Finding User Login History and Last Logon by User Logon Event ID

Adam Bertram

Adam Bertram

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There are many fancy tools out there to monitor user login activity. What if I told you, you didn’t need to spend any money by building a PowerShell last logon and history script? You can find last logon date and even user login history with the Windows event log and a little PowerShell!

In this article, you’re going to learn how to build a user activity PowerShell script. This script will pull information from the Windows event log for a local computer and provide a detailed report on user login activity.

Prerequisites

If you’re in an AD environment be sure you:

  • are on a domain-joined Windows 10 PC
  • are logged in with an account that can read domain controller event logs
  • have permission to modify domain GPOs

Audit policies to enable login auditing will be set via GPO in this article. But you can use local policies instead.

Enabling Audit Policies

To ensure the event log on the computer records user logins, you must first enable some audit policies. In this article, you’ll learn how to set these policies via GPO. But if you don’t have AD, you can also set these same policies via local policy.

To report on the time users have been logged in, you’ll first need to enable three advanced audit policies.

  • Audit Logoff – When a user is logged off.
  • Audit Logon – When a user authenticates to Windows
  • Audit Other Logon/Logoff Events – Computer lock, unlocks, RDP connects and disconnects

Enabling all of these audit policies ensures you capture all possible activity start and stop times.

When you enable these audit policies on a local PC, the following user logon time event IDs (and logoff IDs) will begin to be recorded in the Windows event logs. Each of these events represents a user activity start and stop time.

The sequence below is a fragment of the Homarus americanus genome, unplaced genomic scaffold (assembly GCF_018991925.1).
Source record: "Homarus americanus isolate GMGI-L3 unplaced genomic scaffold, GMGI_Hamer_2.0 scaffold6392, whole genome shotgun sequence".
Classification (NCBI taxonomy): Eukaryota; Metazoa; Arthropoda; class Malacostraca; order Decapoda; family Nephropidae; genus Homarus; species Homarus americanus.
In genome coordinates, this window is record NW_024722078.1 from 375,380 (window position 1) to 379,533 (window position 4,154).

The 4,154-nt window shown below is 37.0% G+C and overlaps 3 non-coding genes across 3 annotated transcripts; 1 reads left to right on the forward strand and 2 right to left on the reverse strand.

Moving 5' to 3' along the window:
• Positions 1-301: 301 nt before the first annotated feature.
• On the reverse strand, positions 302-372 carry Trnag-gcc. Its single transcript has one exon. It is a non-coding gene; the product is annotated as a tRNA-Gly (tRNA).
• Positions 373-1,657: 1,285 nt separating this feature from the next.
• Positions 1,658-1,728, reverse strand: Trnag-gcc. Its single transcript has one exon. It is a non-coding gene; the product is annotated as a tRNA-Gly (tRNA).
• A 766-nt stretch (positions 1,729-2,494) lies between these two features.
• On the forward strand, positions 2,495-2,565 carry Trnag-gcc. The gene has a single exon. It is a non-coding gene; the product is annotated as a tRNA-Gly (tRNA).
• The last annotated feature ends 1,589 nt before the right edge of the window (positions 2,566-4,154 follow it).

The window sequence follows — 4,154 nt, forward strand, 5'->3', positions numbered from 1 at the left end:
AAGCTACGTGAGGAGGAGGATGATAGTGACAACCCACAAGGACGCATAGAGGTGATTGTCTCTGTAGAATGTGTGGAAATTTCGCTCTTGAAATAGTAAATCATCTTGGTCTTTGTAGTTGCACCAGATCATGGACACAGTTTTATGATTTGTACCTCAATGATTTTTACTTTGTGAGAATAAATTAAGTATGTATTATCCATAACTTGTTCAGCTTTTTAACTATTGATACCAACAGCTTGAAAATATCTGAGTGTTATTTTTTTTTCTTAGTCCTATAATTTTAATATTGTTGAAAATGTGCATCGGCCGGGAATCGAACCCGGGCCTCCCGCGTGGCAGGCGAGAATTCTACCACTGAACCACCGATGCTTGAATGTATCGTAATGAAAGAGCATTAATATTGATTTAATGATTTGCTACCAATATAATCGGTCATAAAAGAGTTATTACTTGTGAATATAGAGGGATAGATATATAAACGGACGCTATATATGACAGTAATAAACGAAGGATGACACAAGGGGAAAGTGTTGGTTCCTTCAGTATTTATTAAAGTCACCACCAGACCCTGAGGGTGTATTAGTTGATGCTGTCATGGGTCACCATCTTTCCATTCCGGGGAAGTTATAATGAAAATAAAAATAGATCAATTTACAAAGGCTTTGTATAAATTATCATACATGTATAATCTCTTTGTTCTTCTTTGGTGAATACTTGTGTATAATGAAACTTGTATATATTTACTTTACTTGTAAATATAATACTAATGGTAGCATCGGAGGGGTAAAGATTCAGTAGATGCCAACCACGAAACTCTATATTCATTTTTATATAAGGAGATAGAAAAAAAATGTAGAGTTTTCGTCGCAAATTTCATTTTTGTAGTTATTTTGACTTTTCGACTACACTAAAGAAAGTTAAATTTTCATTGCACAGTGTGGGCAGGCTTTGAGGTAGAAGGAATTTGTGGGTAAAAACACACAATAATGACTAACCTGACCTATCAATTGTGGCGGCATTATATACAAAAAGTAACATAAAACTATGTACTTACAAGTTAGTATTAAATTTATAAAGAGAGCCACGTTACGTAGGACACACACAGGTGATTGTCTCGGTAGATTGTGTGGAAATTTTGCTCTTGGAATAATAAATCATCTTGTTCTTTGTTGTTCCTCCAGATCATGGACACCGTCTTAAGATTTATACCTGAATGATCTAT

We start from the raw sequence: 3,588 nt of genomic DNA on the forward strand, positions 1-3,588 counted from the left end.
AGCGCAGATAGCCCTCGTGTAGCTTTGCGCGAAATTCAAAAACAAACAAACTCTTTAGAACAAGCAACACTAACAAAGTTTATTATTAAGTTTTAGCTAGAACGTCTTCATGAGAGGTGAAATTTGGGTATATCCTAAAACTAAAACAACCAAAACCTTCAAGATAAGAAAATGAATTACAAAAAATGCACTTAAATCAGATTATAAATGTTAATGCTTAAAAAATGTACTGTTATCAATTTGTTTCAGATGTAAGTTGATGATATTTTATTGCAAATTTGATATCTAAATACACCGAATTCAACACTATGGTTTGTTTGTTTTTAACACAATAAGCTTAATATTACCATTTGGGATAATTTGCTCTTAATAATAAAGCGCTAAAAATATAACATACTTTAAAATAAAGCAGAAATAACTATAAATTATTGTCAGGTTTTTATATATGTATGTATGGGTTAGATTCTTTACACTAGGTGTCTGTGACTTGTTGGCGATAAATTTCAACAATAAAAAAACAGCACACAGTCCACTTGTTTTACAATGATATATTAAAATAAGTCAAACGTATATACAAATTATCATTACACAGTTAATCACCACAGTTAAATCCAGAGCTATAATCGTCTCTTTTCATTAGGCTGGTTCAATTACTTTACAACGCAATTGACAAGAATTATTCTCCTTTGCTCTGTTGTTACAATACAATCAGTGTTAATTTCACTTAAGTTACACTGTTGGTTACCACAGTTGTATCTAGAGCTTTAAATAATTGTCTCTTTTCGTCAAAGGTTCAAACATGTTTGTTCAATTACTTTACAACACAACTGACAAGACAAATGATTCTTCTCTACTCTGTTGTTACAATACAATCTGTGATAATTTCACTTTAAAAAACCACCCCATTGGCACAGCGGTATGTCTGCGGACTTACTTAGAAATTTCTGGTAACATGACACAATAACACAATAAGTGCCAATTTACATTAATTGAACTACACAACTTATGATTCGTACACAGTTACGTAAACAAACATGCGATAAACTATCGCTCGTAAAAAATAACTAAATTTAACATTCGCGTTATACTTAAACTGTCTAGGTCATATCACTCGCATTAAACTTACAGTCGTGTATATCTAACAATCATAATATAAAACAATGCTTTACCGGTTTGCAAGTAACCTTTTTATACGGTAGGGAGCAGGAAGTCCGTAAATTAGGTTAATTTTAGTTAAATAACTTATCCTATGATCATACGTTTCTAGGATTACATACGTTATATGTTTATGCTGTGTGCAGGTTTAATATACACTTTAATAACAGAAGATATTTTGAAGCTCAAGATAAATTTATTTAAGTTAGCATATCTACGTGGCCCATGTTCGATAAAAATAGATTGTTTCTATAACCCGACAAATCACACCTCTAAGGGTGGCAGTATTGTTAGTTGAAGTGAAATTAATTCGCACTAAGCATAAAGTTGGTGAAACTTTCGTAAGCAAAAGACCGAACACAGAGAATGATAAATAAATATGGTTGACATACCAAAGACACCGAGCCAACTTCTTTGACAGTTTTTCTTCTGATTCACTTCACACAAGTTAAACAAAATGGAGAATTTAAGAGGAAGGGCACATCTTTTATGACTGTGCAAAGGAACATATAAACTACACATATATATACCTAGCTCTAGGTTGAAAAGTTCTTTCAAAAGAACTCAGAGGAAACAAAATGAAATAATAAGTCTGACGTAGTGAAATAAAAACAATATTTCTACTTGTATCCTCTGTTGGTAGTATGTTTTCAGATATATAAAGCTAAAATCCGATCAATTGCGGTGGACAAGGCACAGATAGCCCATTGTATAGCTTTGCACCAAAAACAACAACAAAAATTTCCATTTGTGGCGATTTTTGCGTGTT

• Logon – 4624
  • Logoff – 4647
  • Startup – 6005
  • RDP Session Reconnect – 4778
  • RDP Session Disconnect – 4779
  • Locked – 4800
  • Unlocked – 4801

You can see an example below of modifying the Default Domain Policy GPO. You’d modify this GPO if enabling these policies on all domain-joined PCs. You may also create your own auditing policy GPO and assign it to various OUs as well.

Enabling the Audit Logoff, Audit Logon and Audit Other Logon/Logoff Events policies
Enabling the Audit Logoff, Audit Logon and Audit Other Logon/Logoff Events policies

Understanding User Logon Sessions

Once all of the appropriate events are being generated, you’ve now got to define user login sessions. I’m calling a user session as the total time between when the user begins working and stops; that’s it. To build an accurate report, the script must match up the start and end times to understand these logon sessions.

The concept of a logon session is important because there might be more than one user logging onto a computer. To match up start/stop times with a particular user account, you can use the Logon ID field for each event.

To figure out the start and stop times of a login session, the script finds a session start time and looks back through the event log for the next session stop time with the same Logon ID. Once that event is found (the stop event), the script then knows the user’s total session time.

You can see an example of an event viewer user logon event id (and logoff) with the same Logon ID below.

Login event ID in event view
Login event ID in event view
Login event ID in event view
Login event ID in event view

In this example, the LAB\Administrator account had logged in (ID 4624) on 8/27/2015 at 5:28PM with a Logon ID of 0x146FF6. By searching earlier in the event log, a session end event (ID 4634) was found with the same Logon ID at 5:30PM on the same day. By now knowing the start time and stop time for this particular login session, you can then deduce that the LAB\Administrator account had been logged on for three minutes or so.